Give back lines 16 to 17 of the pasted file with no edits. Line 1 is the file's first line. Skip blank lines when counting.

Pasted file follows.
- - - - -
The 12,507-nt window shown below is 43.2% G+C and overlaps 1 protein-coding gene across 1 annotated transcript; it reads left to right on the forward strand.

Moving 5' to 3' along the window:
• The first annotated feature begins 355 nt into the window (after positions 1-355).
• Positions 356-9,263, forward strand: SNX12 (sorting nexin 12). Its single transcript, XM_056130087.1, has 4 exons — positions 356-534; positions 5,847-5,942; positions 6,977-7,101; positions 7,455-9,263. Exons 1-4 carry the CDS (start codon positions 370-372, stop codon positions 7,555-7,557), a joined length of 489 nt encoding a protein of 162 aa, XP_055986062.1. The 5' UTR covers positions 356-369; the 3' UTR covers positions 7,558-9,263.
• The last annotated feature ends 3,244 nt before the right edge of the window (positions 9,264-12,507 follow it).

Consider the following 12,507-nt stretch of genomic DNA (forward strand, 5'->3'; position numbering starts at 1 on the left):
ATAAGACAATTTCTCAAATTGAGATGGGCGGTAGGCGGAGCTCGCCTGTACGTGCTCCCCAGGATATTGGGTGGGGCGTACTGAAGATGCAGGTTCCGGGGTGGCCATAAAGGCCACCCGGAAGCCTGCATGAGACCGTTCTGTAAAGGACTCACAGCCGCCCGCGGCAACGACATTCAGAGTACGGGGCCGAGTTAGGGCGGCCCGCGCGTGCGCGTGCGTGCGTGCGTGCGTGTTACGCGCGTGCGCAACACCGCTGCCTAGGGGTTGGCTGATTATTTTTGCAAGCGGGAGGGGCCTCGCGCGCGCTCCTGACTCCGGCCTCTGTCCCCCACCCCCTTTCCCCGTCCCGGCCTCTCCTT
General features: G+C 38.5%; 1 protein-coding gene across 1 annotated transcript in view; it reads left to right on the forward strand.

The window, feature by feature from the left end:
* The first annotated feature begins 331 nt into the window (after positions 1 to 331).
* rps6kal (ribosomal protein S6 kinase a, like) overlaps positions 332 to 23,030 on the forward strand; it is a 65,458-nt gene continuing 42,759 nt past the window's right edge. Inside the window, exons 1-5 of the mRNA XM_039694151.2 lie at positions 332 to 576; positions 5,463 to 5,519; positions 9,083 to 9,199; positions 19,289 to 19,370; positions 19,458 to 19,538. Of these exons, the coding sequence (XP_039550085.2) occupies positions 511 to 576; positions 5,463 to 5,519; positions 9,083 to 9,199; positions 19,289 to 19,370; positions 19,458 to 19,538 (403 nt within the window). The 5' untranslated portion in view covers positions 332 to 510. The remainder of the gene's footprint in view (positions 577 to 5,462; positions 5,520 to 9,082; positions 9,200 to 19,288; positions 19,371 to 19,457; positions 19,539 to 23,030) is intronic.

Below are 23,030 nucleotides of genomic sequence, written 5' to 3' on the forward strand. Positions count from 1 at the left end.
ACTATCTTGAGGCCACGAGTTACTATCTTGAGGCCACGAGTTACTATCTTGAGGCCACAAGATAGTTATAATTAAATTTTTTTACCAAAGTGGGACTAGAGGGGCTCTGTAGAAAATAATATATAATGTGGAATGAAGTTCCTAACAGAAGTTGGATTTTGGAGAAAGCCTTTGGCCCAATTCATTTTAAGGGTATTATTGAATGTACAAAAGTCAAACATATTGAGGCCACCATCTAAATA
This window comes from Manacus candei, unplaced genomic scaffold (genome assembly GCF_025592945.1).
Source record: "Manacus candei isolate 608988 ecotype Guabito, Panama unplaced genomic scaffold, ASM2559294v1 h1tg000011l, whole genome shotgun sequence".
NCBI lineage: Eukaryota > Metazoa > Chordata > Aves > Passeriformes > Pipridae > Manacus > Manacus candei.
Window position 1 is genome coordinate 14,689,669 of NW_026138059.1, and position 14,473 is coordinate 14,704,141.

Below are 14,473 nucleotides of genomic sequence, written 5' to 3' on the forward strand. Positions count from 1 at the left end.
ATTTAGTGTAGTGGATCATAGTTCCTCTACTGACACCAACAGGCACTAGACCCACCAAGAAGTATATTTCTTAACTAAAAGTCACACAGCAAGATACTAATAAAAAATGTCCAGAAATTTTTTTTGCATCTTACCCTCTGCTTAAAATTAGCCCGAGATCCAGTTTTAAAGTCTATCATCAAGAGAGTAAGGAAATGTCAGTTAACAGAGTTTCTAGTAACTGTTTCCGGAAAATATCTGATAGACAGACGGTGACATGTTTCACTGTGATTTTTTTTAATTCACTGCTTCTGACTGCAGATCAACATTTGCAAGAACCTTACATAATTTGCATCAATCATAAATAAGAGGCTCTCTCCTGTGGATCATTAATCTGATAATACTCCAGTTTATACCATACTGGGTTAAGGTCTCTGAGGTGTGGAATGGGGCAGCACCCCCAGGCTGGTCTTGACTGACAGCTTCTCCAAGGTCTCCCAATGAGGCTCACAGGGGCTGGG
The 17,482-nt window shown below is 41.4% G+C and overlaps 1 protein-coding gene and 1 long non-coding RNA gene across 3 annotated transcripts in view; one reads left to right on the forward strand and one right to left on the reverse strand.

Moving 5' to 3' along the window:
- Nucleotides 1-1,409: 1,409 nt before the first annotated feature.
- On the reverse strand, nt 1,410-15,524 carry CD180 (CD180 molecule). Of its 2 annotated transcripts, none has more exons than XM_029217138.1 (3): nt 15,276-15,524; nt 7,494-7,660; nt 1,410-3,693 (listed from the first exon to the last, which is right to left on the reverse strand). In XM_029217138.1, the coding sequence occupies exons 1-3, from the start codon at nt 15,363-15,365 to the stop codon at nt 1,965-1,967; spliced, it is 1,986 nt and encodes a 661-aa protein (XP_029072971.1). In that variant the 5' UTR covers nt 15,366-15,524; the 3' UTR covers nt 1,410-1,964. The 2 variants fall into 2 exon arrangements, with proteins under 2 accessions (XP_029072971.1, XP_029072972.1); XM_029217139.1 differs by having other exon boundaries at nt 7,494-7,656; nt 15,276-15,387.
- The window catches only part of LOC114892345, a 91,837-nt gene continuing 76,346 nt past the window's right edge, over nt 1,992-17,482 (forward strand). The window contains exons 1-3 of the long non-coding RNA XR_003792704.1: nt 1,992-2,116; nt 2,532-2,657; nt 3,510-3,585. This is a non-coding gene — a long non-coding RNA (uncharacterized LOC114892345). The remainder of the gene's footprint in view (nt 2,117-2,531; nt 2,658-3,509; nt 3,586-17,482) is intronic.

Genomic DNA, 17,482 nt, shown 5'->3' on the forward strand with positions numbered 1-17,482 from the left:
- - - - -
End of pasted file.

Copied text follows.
NCBI lineage: Eukaryota > Metazoa > Chordata > Aves > Passeriformes > Pipridae > Manacus > Manacus candei.
Window position 1 is genome coordinate 14,689,669 of NW_026138059.1, and position 14,473 is coordinate 14,704,141.